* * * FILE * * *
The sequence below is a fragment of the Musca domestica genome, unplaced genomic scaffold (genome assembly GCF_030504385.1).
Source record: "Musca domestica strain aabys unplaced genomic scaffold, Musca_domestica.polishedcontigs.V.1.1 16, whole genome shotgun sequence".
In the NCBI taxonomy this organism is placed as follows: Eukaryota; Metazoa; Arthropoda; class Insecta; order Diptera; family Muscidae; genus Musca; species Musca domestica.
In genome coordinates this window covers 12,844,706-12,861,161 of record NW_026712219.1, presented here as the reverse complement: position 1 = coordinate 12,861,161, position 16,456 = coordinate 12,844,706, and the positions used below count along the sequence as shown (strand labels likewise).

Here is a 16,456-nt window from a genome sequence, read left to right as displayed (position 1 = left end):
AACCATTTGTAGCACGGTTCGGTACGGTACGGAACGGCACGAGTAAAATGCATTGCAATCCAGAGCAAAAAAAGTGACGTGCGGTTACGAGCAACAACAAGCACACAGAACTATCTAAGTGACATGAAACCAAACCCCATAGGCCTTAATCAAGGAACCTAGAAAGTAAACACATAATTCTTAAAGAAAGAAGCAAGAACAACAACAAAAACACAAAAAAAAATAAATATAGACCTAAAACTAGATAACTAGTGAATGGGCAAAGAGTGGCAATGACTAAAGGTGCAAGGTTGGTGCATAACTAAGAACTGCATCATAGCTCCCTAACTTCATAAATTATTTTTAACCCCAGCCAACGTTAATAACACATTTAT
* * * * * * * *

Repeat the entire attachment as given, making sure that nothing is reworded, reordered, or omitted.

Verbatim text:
The sequence below is a fragment of the Musca domestica genome, unplaced genomic scaffold (genome assembly GCF_030504385.1).
Source record: "Musca domestica strain aabys unplaced genomic scaffold, Musca_domestica.polishedcontigs.V.1.1 16, whole genome shotgun sequence".
In the NCBI taxonomy this organism is placed as follows: Eukaryota; Metazoa; Arthropoda; class Insecta; order Diptera; family Muscidae; genus Musca; species Musca domestica.
In genome coordinates this window covers 12,844,706-12,861,161 of record NW_026712219.1, presented here as the reverse complement: position 1 = coordinate 12,861,161, position 16,456 = coordinate 12,844,706, and the positions used below count along the sequence as shown (strand labels likewise).

Here is a 16,456-nt window from a genome sequence, read left to right as displayed (position 1 = left end):
AACCATTTGTAGCACGGTTCGGTACGGTACGGAACGGCACGAGTAAAATGCATTGCAATCCAGAGCAAAAAAAGTGACGTGCGGTTACGAGCAACAACAAGCACACAGAACTATCTAAGTGACATGAAACCAAACCCCATAGGCCTTAATCAAGGAACCTAGAAAGTAAACACATAATTCTTAAAGAAAGAAGCAAGAACAACAACAAAAACACAAAAAAAAATAAATATAGACCTAAAACTAGATAACTAGTGAATGGGCAAAGAGTGGCAATGACTAAAGGTGCAAGGTTGGTGCATAACTAAGAACTGCATCATAGCTCCCTAACTTCATAAATTATTTTTAACCCCAGCCAACGTTAATAACACATTTAT